U.S. to Continue Needing 2.2 Billion N95s Per Year Post-Pandemic

N95 mask

This article was originally published at Bloomberg Law

https://news.bloomberglaw.com/health-law-and-business/u-s-to-continue-needing-2-2-billion-n95s-per-year-post-pandemic

The U.S. will continue to need 2.2 billion N95 masks a year, and possibly more, after the Covid-19 pandemic is under control, a top Trump administration official said in an interview with Bloomberg Law.

Domestic production for now is meeting the demand for N95s, with about 181 million expected to be produced by the end of January, said Brig. Gen. David Sanford, director of the supply chain task force.

Hospitals and front-line workers have struggled to get enough personal protective equipment (PPE) since the early days of the pandemic. They are still rationing and reusing masks and gowns, a practice that can endanger doctors, nurses and patients alike. Although there are more supplies available than before, many say it still isn’t enough.

A critical item needed to make N95 masks, known as meltblown material, is being made in sufficient quantities to meet current demand, Sanford said, but he is looking for more opportunities to invest in the industry. Meltblown fabric is used as the middle filtration layer in N95 respirators and is what protects the wearer from external germs. The Department of Health and Human Services and the Defense Department invested a total of $16 million in Lydall Inc. and Hollingsworth & Vose Co. to increase domestic production of meltblown material.

Making meltblown material is difficult, Lydall CEO Sara Greenstein said in an interview. To make it takes years of research, development, testing, and access to the right machinery, and few companies in the U.S. can produce it.

Lydall is set to make enough meltblown material for 140 million N95s per month—or 1.7 billion per year—by May, up from 21 million per month at the start of the pandemic.

PPE Production Innovation

Health-care providers have struggled to get the drugs or equipment they need during the pandemic because so many are made overseas. Researchers and lawmakers have decried the reliance on foreign suppliers for years, but public outcry over drug and equipment shortages during the Covid-19 pandemic has increased attention on the issue.

Sanford is thinking about ways to improve PPE production so that the supplies can be made more quickly and efficiently.

The global demand for gloves was projected to be about 585 billion pairs in 2020, while the supply was about 370 billion, a shortfall of 37%, according to a report by Australian glove manufacturer Ansell. The Strategic National Stockpile also has had difficulty obtaining gloves due to constraints in the glove manufacturing market, Sanford previously said.

The HHS plans to invest a half-billion in the domestic production of nitrile gloves, used for nonsurgical purposes in hospitals, as well as the raw material for those gloves, nitrile butadiene rubber (NBR). Sanford said he expects to announce the award by the end of January and that it will lead to 25 billion gloves produced in the U.S. by June 2022.

The world’s biggest glove producer, Top Glove Corp., was forced to shutter 14 of its 28 factories after an outbreak of Covid-19 in November and was given permission to resume operations Dec. 14. About 65% of the world’s gloves are made in Malaysia.

Doctors and nurses use the gloves for a wide array of routine medical procedures. For safety, they change gloves with each new patient. Some are now wearing two pairs during the pandemic as an extra precaution. They switch the outer pair with each patient.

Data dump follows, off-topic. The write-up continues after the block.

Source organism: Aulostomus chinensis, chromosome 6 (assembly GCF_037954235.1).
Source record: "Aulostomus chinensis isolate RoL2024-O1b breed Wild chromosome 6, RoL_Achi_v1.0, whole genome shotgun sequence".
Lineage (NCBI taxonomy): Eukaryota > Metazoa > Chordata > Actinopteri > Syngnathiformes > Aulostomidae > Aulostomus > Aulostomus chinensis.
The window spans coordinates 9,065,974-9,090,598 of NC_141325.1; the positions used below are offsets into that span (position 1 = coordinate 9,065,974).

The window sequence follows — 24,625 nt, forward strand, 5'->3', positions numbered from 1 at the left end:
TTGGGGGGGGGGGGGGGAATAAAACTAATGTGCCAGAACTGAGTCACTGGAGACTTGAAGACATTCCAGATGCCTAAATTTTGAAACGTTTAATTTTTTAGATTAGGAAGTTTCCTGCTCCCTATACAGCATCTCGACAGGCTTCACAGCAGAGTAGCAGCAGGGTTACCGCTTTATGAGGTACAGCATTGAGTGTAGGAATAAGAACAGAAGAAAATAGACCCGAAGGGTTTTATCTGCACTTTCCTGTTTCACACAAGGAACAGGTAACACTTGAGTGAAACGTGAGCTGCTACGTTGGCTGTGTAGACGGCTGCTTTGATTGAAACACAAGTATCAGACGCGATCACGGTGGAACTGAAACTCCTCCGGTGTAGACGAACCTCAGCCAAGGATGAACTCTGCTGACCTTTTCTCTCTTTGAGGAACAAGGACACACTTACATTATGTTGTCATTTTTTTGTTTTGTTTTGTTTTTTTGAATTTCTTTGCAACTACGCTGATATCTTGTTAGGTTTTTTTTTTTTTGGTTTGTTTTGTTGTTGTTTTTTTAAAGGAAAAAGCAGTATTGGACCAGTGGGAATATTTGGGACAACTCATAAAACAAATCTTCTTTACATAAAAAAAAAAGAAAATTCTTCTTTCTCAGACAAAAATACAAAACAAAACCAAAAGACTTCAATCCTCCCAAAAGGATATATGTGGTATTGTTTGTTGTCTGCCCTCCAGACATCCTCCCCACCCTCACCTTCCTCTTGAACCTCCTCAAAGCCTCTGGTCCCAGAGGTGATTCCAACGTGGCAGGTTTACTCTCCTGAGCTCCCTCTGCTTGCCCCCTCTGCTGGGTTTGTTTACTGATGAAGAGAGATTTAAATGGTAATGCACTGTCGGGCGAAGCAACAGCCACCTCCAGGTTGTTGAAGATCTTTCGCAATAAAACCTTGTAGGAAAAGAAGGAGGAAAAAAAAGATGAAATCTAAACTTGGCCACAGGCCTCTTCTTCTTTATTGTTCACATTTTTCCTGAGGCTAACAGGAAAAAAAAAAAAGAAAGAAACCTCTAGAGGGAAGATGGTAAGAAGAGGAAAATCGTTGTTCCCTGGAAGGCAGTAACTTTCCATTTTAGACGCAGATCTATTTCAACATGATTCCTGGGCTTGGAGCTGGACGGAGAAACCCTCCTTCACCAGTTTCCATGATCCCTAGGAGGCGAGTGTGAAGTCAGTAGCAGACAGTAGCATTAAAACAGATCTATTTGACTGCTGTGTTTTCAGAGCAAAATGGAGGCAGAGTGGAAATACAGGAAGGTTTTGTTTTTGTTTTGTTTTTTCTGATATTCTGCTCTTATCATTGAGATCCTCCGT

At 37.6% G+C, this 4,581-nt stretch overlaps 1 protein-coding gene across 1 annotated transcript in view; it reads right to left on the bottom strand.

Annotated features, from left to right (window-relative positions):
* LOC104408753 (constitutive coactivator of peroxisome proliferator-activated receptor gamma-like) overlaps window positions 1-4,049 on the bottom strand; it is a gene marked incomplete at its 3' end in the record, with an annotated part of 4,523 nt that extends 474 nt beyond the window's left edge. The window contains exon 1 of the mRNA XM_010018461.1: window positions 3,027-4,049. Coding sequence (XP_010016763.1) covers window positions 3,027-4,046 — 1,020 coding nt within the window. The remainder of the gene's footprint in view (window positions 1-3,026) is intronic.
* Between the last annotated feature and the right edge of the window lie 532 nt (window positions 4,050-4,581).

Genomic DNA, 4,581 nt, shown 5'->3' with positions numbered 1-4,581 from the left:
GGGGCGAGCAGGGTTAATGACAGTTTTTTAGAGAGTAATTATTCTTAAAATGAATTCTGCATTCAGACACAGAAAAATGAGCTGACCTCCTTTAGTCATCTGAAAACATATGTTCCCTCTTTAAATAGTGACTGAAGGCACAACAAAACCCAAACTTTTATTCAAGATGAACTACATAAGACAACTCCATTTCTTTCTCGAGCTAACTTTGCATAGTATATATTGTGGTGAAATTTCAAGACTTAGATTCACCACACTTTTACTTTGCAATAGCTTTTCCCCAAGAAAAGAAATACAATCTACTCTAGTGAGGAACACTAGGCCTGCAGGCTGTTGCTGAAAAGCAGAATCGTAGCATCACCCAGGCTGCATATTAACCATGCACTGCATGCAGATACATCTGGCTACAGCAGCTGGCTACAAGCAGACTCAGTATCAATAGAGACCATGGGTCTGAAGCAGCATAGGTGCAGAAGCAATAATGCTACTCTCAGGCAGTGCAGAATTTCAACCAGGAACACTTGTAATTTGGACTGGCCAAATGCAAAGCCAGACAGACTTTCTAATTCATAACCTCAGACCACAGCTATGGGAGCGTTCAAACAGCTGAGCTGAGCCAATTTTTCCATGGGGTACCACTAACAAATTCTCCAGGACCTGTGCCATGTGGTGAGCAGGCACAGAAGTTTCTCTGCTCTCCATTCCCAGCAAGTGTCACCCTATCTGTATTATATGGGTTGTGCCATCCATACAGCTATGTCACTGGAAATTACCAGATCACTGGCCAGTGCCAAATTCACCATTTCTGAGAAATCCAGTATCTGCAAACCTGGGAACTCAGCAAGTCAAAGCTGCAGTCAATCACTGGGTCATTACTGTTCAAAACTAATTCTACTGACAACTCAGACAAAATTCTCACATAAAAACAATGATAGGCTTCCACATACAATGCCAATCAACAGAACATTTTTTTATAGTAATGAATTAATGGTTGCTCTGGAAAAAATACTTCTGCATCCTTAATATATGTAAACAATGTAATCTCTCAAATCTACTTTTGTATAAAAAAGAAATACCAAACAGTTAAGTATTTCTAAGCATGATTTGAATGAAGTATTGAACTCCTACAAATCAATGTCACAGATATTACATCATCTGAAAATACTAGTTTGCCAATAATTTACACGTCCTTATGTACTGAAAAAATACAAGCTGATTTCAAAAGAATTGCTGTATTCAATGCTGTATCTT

The new glove production will use automated machinery so the prices can be more competitive, and the machines will also be domestically made, Sanford said.

One private sector example of PPE production efficiency is a new joint venture between DeRoyal Industries Inc. and hospital supply-purchasing group Premier Inc. to make isolation gowns for 34 hospital systems. The factory is automated and will make disposable gowns, circumventing the need for expensive cutters and sewers.

Former Strategic National Stockpile Director Greg Burel previously said that it’s important the HHS look at what it can do to invest in new PPE technologies because the U.S. is reliant on single-use supplies.

The Biomedical Advanced Research and Development Authority, a division of the HHS, is soliciting new and improved mask designs.

Sanford also wants to standardize medical market products with the Centers for Disease Control and Prevention and the Food and Drug Administration. For example, there are different types of gloves, which drive how long it takes to manufacture them. If there was a way to standardize thickness, for example, it could allow more to be produced, he said.

Incentives to Buy U.S.

Sanford, who is a career military official, said he doesn’t know if he will continue working on supply chain issues in the Biden administration, but that he would be “willing and excited” to do so.

One idea he wants to look at is how Medicare and Medicaid payments could be used to encourage hospitals to buy domestically made PPE.

Greenstein agrees that U.S. PPE companies need federal policies to create purchasing demand from health facilities so they can compete with cheaper, foreign-made products. “If left to their own devices, they will likely buy the cheapest,” she said, referring to hospitals.

A government purchasing program for the military and first responders to buy U.S.-made products, a requirement that all components of the PPE be made in America—similar to the requirement that the Defense Department has for textiles—and incentives from the Medicare and Medicaid programs could all help, she said.

PPE makers have struggled to get necessary regulatory approvals from National Institute for Occupational Safety and Health, and the agency could prioritize applications from domestic manufacturers, Greenstein said.